Regardless of the weight of Sponsorship and Operating Revenues, it will fluctuate based on the Fans.  And to attract and KEEP the fans, the product has to be enjoyable, develop a passion, fuel a need, and move FORWARD.  As soon as the Fan experience lowers, that correlates into the entire ecosystem going down.

The growth of the sport is based on the Fan Volume and Affluence.  Sport has Fans.  Gets on Cable TV.  Grows Fans.  More attendance.  Gets Network TV.  More attendance.  More non-attending Fans.  Greater Reach.  Think of your favourite sports... are they televised often?  Are they on digital/cable or on network?  Network won't pick them up unless they can capitalize on a large volume of attending and non-attending fans.  The more TV, the more Sponsorship, the more reward for the sport's stars..  It starts and ends with the Fans.

Think of your sport or event.  How has today's economy or political landscape affected the Fan Experience?  Did prices go up?  Or did they go down to become more affordable... at the expense of the product?  Have Race Cards or Competitor Numbers gone down because of attrition or segregation?  Have the purses decreased or remained the status quo in a time where cost of living and cost of competing or attending gone up?

As I look to Rodeo and Racing, I would cite examples to these and more.  The Fan Experience needs to be the focus.  The circle will need to become a pyramid with those fans at the top, and an intertwined system underneath fuelling them.

We often see the driver/competitor angle.  They are the stars and the focus.  But what they often show is a sense of entitlement.  They often take for granted that people came to see them run/ride/compete.  But they don't fuel that experience.  The Professional Bull Riders and Monster Jam are great organizations I have been a part of and seen the inner workings of; and they take their top-tier competitors and teach them public speaking, and ways to engage the fans... and thank the fans.  This comes from NASCAR who really nailed it first.  They used their fans at the top of the pyramid to build into a franchise.  Watch one of these events, and they're constantly thanking the fans.  Onto Baseball, Football, Basketball... it's very rare.  Think of the owner/coach/quarterback thanking the fans in the celebrations after a Super Bowl or World Series win.... when they're thanked, they go banana's... because it's not an ad nauseum thing as it should be.  But where they're doing OK, is they breathe into the fanatic experience and are beyond accessible to the fans in attendance and on television, as opposed to the Sports that are trying to work to that level.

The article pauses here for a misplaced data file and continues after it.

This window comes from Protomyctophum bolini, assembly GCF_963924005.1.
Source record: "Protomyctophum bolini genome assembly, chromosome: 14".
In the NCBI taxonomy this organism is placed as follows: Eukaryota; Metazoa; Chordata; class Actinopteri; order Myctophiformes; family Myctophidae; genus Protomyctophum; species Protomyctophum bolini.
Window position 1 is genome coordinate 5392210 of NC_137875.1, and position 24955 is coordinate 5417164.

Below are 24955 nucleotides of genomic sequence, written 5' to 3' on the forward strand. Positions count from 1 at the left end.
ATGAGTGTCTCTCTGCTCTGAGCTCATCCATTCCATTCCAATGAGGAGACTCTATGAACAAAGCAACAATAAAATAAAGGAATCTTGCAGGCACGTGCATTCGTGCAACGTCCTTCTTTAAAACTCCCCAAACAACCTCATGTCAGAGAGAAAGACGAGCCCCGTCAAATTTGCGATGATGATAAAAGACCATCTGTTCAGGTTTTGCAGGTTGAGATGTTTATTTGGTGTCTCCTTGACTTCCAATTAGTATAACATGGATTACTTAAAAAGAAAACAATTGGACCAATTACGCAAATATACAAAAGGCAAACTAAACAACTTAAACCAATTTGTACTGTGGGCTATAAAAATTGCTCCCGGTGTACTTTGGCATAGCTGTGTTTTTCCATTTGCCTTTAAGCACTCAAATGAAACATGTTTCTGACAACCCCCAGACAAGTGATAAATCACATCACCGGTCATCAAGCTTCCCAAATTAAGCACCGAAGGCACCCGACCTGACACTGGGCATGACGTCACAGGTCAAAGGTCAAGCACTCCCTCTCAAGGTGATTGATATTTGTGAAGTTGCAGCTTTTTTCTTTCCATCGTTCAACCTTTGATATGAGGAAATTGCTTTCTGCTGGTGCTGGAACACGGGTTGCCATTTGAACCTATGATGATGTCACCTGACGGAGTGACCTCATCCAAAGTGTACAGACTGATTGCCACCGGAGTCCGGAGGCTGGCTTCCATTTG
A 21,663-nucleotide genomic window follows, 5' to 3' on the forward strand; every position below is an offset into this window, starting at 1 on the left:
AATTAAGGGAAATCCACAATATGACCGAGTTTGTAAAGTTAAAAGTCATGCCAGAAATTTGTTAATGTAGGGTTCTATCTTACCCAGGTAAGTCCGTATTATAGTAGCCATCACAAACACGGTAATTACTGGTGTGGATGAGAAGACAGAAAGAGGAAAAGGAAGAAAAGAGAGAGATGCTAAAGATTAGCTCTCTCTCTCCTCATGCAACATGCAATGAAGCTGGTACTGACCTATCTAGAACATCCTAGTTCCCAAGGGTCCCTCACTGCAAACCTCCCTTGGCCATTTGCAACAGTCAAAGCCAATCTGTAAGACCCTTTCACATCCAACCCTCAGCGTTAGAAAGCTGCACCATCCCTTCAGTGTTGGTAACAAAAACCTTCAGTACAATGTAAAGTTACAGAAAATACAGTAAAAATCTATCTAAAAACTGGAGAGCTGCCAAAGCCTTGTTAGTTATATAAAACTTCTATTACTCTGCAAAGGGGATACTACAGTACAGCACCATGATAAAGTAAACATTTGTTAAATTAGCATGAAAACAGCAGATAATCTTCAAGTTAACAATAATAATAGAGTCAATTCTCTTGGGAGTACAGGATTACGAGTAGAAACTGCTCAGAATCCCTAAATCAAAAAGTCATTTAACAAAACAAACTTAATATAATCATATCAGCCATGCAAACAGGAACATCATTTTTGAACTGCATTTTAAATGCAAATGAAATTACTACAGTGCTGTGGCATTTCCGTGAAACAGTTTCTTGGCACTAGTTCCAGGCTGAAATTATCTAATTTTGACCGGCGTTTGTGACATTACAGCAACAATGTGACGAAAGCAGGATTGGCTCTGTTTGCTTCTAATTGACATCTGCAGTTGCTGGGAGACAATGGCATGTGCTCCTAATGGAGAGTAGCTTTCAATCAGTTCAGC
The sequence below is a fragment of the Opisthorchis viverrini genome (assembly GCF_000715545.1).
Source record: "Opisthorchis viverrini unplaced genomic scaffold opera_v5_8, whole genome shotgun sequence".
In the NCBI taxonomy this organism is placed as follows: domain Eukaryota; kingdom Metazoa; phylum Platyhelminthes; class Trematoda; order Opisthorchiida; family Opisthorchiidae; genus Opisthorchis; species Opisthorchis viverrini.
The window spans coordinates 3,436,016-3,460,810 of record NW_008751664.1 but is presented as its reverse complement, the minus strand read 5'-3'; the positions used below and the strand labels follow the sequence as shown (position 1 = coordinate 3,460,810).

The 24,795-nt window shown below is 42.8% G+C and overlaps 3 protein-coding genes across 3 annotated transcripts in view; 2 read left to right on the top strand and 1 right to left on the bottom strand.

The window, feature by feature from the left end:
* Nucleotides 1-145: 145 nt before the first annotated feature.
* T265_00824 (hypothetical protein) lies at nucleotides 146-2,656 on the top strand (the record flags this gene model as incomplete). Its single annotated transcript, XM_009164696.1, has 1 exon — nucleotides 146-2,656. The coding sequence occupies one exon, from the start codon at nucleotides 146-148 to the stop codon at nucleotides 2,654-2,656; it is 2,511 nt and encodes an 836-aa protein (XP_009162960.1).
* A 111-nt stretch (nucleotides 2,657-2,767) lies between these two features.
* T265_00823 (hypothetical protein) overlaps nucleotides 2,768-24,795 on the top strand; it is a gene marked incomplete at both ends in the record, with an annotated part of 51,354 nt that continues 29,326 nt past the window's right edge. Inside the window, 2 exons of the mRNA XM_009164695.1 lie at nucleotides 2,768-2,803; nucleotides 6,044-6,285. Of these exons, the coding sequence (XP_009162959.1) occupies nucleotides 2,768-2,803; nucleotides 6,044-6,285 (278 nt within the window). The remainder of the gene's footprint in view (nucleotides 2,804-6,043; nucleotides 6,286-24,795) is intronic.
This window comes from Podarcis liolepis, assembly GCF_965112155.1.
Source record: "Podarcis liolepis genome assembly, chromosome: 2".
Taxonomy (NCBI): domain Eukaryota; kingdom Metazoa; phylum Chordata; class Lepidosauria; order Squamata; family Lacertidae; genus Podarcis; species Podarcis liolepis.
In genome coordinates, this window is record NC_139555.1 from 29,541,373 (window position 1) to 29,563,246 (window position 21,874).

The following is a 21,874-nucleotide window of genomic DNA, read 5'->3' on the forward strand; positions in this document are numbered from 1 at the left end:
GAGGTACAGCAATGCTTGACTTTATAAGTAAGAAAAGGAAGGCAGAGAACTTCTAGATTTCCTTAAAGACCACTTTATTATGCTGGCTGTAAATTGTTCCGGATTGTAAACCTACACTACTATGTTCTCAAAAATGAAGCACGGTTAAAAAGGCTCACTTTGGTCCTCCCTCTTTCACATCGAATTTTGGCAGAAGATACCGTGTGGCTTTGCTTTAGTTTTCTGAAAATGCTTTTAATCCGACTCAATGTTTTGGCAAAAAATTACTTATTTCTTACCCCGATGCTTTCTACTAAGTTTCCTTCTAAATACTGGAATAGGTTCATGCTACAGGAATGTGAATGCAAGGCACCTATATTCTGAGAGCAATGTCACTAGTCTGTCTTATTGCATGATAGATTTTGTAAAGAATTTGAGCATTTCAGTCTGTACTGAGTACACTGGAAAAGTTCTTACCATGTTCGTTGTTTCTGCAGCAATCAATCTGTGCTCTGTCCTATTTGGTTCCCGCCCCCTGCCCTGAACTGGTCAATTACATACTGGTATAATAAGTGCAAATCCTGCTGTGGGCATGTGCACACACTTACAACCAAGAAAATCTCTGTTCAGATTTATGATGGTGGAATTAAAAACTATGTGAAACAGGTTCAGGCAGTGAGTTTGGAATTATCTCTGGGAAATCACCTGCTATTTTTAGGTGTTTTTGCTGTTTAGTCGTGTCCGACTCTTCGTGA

Where the actual competition counterparts need to focus on building this fan experience, is as Brad said... by working together.  He cites an issue with how NASCAR is built on the Sponsors, and the Teams all fight each other to get the sponsors... not a good place to be when you mutually want to see your sport prosper.  

In our Rodeo World, there is a branching off by Event Committees (Calgary, Houston) or Producers and Contractors from the Association front, which has had some positive changes to the fan experience by featuring "The Best Of", but also some degregation to the fan experience... when the Association is the drive for the growth, that is one of the integral pieces that is needed.  They are the basis of determining "The Best Of", and garner the talent to get to that level.  For every event that detracts, less funds go towards that entity for growth, development, marketing... all correlating into: fan experience, competitor rewards, etc.  I have been following this end quite heavily, and part of the issue lies in the two entities not working with each other on their visions, back to the need for collective growth.

There is even cross-circle animosity a foot across the board.  A tweet from one of the Wrangler National Finals Rodeo Qualifiers: "Rant of the day->all u ppl out there->it's the NFR. It's not the wNFR or anything of the such. Sorry wrangler, it's not your finals." ~ @jimrosscooper.  How can decrying paid-naming rights to an event be a positive in any fashion?  Or the opening of non-exclusivity of sponsors at finale events, when the prize pool is enhanced by one, while a handful of competitors are given a few bucks by the other for premier billing of a premier contender...